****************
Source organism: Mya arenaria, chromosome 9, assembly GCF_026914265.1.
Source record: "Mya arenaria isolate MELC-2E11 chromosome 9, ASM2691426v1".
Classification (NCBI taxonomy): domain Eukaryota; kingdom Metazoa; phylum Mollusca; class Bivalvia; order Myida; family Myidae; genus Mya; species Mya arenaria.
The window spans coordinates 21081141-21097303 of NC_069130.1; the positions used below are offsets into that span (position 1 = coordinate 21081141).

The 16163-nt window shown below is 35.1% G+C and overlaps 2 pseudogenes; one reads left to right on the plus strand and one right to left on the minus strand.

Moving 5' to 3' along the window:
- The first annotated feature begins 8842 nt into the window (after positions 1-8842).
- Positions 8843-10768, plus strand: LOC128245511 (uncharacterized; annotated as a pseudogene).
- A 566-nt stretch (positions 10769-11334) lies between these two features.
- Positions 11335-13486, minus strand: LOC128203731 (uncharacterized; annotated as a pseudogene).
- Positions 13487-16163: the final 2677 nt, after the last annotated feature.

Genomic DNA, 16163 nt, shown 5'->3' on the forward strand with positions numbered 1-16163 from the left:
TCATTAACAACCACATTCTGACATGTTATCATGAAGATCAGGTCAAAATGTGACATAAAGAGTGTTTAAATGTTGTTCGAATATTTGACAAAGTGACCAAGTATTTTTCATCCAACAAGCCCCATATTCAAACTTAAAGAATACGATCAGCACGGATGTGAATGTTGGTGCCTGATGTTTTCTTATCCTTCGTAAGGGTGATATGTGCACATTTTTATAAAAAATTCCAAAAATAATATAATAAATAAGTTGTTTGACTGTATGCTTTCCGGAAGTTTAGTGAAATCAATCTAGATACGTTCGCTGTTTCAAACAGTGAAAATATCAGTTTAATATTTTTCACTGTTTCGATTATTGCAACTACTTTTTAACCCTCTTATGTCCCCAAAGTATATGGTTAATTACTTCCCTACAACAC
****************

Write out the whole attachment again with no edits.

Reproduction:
Source organism: Mya arenaria, chromosome 9, assembly GCF_026914265.1.
Source record: "Mya arenaria isolate MELC-2E11 chromosome 9, ASM2691426v1".
Classification (NCBI taxonomy): domain Eukaryota; kingdom Metazoa; phylum Mollusca; class Bivalvia; order Myida; family Myidae; genus Mya; species Mya arenaria.
The window spans coordinates 21081141-21097303 of NC_069130.1; the positions used below are offsets into that span (position 1 = coordinate 21081141).

The 16163-nt window shown below is 35.1% G+C and overlaps 2 pseudogenes; one reads left to right on the plus strand and one right to left on the minus strand.

Moving 5' to 3' along the window:
- The first annotated feature begins 8842 nt into the window (after positions 1-8842).
- Positions 8843-10768, plus strand: LOC128245511 (uncharacterized; annotated as a pseudogene).
- A 566-nt stretch (positions 10769-11334) lies between these two features.
- Positions 11335-13486, minus strand: LOC128203731 (uncharacterized; annotated as a pseudogene).
- Positions 13487-16163: the final 2677 nt, after the last annotated feature.

Genomic DNA, 16163 nt, shown 5'->3' on the forward strand with positions numbered 1-16163 from the left:
TCATTAACAACCACATTCTGACATGTTATCATGAAGATCAGGTCAAAATGTGACATAAAGAGTGTTTAAATGTTGTTCGAATATTTGACAAAGTGACCAAGTATTTTTCATCCAACAAGCCCCATATTCAAACTTAAAGAATACGATCAGCACGGATGTGAATGTTGGTGCCTGATGTTTTCTTATCCTTCGTAAGGGTGATATGTGCACATTTTTATAAAAAATTCCAAAAATAATATAATAAATAAGTTGTTTGACTGTATGCTTTCCGGAAGTTTAGTGAAATCAATCTAGATACGTTCGCTGTTTCAAACAGTGAAAATATCAGTTTAATATTTTTCACTGTTTCGATTATTGCAACTACTTTTTAACCCTCTTATGTCCCCAAAGTATATGGTTAATTACTTCCCTACAACAC